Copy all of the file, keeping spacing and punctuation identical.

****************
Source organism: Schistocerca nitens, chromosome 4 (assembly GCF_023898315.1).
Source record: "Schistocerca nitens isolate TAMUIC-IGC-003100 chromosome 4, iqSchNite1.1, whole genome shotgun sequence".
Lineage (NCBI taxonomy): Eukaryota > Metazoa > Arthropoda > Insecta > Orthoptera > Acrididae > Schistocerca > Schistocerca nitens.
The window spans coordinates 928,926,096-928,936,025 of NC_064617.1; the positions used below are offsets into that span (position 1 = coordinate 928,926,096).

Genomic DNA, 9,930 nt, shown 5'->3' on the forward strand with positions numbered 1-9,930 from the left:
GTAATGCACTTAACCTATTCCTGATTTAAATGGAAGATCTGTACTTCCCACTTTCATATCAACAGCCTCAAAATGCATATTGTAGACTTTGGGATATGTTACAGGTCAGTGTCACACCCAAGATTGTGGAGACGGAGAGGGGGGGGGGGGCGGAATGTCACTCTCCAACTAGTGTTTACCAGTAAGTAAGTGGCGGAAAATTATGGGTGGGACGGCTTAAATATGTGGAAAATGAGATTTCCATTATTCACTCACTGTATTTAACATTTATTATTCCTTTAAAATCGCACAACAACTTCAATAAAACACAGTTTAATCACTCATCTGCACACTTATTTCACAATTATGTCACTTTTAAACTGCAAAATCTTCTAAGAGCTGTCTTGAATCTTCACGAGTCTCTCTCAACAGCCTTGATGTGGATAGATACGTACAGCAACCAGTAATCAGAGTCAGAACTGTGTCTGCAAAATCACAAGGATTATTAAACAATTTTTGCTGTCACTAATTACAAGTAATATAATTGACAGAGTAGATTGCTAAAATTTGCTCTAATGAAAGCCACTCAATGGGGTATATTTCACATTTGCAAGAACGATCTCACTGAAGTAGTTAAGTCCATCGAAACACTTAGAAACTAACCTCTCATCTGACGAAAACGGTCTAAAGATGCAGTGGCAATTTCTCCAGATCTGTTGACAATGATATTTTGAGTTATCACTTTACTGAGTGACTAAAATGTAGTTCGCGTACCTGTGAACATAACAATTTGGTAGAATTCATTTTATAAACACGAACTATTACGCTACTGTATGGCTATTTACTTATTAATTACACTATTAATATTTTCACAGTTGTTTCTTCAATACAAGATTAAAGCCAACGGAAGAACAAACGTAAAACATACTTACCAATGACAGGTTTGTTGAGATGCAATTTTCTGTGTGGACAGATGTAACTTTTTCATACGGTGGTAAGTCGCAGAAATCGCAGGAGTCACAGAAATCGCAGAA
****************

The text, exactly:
Source organism: Schistocerca nitens, chromosome 4 (assembly GCF_023898315.1).
Source record: "Schistocerca nitens isolate TAMUIC-IGC-003100 chromosome 4, iqSchNite1.1, whole genome shotgun sequence".
Lineage (NCBI taxonomy): Eukaryota > Metazoa > Arthropoda > Insecta > Orthoptera > Acrididae > Schistocerca > Schistocerca nitens.
The window spans coordinates 928,926,096-928,936,025 of NC_064617.1; the positions used below are offsets into that span (position 1 = coordinate 928,926,096).

Genomic DNA, 9,930 nt, shown 5'->3' on the forward strand with positions numbered 1-9,930 from the left:
GTAATGCACTTAACCTATTCCTGATTTAAATGGAAGATCTGTACTTCCCACTTTCATATCAACAGCCTCAAAATGCATATTGTAGACTTTGGGATATGTTACAGGTCAGTGTCACACCCAAGATTGTGGAGACGGAGAGGGGGGGGGGGGCGGAATGTCACTCTCCAACTAGTGTTTACCAGTAAGTAAGTGGCGGAAAATTATGGGTGGGACGGCTTAAATATGTGGAAAATGAGATTTCCATTATTCACTCACTGTATTTAACATTTATTATTCCTTTAAAATCGCACAACAACTTCAATAAAACACAGTTTAATCACTCATCTGCACACTTATTTCACAATTATGTCACTTTTAAACTGCAAAATCTTCTAAGAGCTGTCTTGAATCTTCACGAGTCTCTCTCAACAGCCTTGATGTGGATAGATACGTACAGCAACCAGTAATCAGAGTCAGAACTGTGTCTGCAAAATCACAAGGATTATTAAACAATTTTTGCTGTCACTAATTACAAGTAATATAATTGACAGAGTAGATTGCTAAAATTTGCTCTAATGAAAGCCACTCAATGGGGTATATTTCACATTTGCAAGAACGATCTCACTGAAGTAGTTAAGTCCATCGAAACACTTAGAAACTAACCTCTCATCTGACGAAAACGGTCTAAAGATGCAGTGGCAATTTCTCCAGATCTGTTGACAATGATATTTTGAGTTATCACTTTACTGAGTGACTAAAATGTAGTTCGCGTACCTGTGAACATAACAATTTGGTAGAATTCATTTTATAAACACGAACTATTACGCTACTGTATGGCTATTTACTTATTAATTACACTATTAATATTTTCACAGTTGTTTCTTCAATACAAGATTAAAGCCAACGGAAGAACAAACGTAAAACATACTTACCAATGACAGGTTTGTTGAGATGCAATTTTCTGTGTGGACAGATGTAACTTTTTCATACGGTGGTAAGTCGCAGAAATCGCAGGAGTCACAGAAATCGCAGAA